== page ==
Pushing back against a tide of needless red tape is essential to efficiency and innovation. Yet, policy-makers must remember that the securities industry is one in which robust regulation typically represents a catalyst for business – not a barrier.
A recent report from the Committee on the Global Financial System (CGFS), a global group of central bankers, examines the necessary conditions for healthy capital markets. The report concludes that one of the most essential features of deep, liquid markets is effective regulation.
The report concludes that the presence of regulators that are independent, have adequate resources and are armed with strong enforcement powers are capable of protecting investors and can ensure that markets are fair, thereby lowering issuance costs. Fair markets, in turn, inspire investor confidence, which helps drive liquidity.
The report, coming at a time when regulation is being characterized primarily as a “burden” for business, serves as a useful reminder of the critical role that rules play in nurturing healthy, vibrant markets. Clear rules provide the sort of certainty that is essential to functioning markets.
Not only do markets need robust regulations to keep business humming, but effective enforcement of those rules is needed as well. To that end, the CGFS report also recommends that policy-makers that aim to nurture markets should seek to strengthen investor protection and bolster enforcement – both by regulators and by private enforcement through the courts.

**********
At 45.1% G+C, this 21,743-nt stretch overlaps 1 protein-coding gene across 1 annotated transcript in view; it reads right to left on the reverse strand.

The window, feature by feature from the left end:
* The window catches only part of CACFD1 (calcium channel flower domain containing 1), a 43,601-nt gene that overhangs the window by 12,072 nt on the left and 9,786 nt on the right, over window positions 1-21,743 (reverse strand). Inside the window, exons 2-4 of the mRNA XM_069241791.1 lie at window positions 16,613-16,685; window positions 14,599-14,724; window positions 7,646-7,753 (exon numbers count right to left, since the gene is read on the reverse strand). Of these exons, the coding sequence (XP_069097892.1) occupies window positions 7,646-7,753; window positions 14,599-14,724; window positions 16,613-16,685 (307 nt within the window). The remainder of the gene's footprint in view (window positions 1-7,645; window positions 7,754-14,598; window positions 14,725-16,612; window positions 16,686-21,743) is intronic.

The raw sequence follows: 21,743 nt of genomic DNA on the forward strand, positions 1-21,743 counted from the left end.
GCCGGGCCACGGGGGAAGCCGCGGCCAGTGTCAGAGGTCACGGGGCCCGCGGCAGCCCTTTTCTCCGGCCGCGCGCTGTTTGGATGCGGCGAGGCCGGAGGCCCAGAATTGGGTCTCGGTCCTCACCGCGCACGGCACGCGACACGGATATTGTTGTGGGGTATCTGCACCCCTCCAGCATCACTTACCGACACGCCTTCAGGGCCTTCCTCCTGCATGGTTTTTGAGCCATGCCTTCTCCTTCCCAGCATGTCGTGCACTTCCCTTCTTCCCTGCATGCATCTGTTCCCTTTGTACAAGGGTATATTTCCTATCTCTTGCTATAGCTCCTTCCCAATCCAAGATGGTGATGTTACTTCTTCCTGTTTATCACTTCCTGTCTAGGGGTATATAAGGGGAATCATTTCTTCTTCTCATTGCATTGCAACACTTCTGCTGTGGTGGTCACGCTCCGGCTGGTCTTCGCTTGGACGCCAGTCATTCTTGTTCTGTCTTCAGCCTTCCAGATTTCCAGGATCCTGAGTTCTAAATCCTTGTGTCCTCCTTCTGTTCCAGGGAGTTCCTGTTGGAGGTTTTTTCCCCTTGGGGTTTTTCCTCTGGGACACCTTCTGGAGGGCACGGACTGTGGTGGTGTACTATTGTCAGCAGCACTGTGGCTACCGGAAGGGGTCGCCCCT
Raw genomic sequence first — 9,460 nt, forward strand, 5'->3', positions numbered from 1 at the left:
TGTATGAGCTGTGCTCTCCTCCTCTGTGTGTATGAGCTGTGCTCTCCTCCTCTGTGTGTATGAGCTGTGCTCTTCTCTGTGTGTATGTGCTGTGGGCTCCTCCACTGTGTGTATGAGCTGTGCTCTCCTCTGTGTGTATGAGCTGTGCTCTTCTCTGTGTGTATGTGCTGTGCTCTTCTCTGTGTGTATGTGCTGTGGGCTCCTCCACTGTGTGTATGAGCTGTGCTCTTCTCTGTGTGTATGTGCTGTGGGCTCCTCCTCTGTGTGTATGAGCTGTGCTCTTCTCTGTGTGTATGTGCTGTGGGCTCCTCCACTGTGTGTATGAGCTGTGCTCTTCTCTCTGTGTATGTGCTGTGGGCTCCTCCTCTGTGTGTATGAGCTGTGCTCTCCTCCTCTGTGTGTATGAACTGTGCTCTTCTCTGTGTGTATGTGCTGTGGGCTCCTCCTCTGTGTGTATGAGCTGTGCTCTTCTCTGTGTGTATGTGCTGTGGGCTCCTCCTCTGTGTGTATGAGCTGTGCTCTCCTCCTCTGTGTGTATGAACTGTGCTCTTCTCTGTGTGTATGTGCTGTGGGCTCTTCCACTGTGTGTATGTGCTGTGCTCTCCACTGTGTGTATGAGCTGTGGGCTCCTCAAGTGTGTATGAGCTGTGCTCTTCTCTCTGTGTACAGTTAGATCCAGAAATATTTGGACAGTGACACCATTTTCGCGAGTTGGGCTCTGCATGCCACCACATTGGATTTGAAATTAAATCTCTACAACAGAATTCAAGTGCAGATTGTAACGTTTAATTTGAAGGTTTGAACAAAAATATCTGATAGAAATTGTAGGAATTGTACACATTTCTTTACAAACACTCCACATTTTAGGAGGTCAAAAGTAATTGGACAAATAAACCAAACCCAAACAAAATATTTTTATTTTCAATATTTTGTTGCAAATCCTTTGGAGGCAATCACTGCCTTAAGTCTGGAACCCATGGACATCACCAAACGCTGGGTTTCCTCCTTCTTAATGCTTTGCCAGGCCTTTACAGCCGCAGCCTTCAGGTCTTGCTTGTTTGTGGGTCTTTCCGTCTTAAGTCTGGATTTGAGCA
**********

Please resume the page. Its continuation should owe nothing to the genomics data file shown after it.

The CGFS report concludes that this kind of strong market regulation – combined with macroeconomic stability, a sound legal system and efficient market infrastructure – creates the conditions required to support vigorous, vital capital markets.
As policy-makers seek to chop the compliance burden, they must remain mindful of the essential role of regulation in capital markets. While there surely is plenty of needless duplication, redundancy and stifling bureaucracy built into Canada’s regulatory system that should be rooted out, what’s more important is that fundamental investor safeguards must be maintained – even strengthened.
Paperwork can go; investor protections cannot.